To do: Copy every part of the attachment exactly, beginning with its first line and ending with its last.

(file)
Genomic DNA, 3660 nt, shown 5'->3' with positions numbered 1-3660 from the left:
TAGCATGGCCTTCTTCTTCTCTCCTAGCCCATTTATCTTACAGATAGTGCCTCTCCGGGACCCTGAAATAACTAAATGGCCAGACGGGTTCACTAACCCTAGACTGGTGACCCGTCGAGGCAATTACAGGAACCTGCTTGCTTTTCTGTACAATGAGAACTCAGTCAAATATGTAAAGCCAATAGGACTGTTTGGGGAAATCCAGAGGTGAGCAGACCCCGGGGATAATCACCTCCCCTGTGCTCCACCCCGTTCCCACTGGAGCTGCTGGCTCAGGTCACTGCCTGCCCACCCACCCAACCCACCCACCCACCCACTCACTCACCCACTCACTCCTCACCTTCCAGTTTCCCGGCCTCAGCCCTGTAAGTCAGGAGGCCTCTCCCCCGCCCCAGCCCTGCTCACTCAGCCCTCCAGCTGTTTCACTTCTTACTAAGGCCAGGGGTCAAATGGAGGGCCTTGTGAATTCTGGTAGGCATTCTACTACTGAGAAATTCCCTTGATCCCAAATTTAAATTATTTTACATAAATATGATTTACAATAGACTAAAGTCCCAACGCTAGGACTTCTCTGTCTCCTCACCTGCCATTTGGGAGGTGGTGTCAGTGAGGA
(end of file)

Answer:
Genomic DNA, 3660 nt, shown 5'->3' with positions numbered 1-3660 from the left:
TAGCATGGCCTTCTTCTTCTCTCCTAGCCCATTTATCTTACAGATAGTGCCTCTCCGGGACCCTGAAATAACTAAATGGCCAGACGGGTTCACTAACCCTAGACTGGTGACCCGTCGAGGCAATTACAGGAACCTGCTTGCTTTTCTGTACAATGAGAACTCAGTCAAATATGTAAAGCCAATAGGACTGTTTGGGGAAATCCAGAGGTGAGCAGACCCCGGGGATAATCACCTCCCCTGTGCTCCACCCCGTTCCCACTGGAGCTGCTGGCTCAGGTCACTGCCTGCCCACCCACCCAACCCACCCACCCACCCACTCACTCACCCACTCACTCCTCACCTTCCAGTTTCCCGGCCTCAGCCCTGTAAGTCAGGAGGCCTCTCCCCCGCCCCAGCCCTGCTCACTCAGCCCTCCAGCTGTTTCACTTCTTACTAAGGCCAGGGGTCAAATGGAGGGCCTTGTGAATTCTGGTAGGCATTCTACTACTGAGAAATTCCCTTGATCCCAAATTTAAATTATTTTACATAAATATGATTTACAATAGACTAAAGTCCCAACGCTAGGACTTCTCTGTCTCCTCACCTGCCATTTGGGAGGTGGTGTCAGTGAGGA